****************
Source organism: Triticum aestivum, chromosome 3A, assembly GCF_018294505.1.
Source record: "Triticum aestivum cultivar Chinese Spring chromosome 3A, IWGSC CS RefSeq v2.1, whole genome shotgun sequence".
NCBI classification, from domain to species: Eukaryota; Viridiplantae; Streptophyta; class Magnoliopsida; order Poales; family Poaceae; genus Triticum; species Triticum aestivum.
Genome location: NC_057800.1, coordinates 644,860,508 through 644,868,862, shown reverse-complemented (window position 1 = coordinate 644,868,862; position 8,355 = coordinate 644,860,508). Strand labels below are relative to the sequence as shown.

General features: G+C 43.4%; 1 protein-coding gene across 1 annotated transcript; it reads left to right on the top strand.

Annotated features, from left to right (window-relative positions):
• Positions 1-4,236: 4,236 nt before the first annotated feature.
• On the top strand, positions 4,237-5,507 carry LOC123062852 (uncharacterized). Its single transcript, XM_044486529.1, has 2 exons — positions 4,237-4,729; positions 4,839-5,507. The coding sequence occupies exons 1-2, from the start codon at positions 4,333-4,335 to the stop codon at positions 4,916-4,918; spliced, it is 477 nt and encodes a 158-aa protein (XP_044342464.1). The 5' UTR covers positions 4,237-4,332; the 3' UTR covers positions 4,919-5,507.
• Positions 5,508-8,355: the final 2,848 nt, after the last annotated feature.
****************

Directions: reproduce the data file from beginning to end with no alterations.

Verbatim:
Source organism: Triticum aestivum, chromosome 3A, assembly GCF_018294505.1.
Source record: "Triticum aestivum cultivar Chinese Spring chromosome 3A, IWGSC CS RefSeq v2.1, whole genome shotgun sequence".
NCBI classification, from domain to species: Eukaryota; Viridiplantae; Streptophyta; class Magnoliopsida; order Poales; family Poaceae; genus Triticum; species Triticum aestivum.
Genome location: NC_057800.1, coordinates 644,860,508 through 644,868,862, shown reverse-complemented (window position 1 = coordinate 644,868,862; position 8,355 = coordinate 644,860,508). Strand labels below are relative to the sequence as shown.

General features: G+C 43.4%; 1 protein-coding gene across 1 annotated transcript; it reads left to right on the top strand.

Annotated features, from left to right (window-relative positions):
• Positions 1-4,236: 4,236 nt before the first annotated feature.
• On the top strand, positions 4,237-5,507 carry LOC123062852 (uncharacterized). Its single transcript, XM_044486529.1, has 2 exons — positions 4,237-4,729; positions 4,839-5,507. The coding sequence occupies exons 1-2, from the start codon at positions 4,333-4,335 to the stop codon at positions 4,916-4,918; spliced, it is 477 nt and encodes a 158-aa protein (XP_044342464.1). The 5' UTR covers positions 4,237-4,332; the 3' UTR covers positions 4,919-5,507.
• Positions 5,508-8,355: the final 2,848 nt, after the last annotated feature.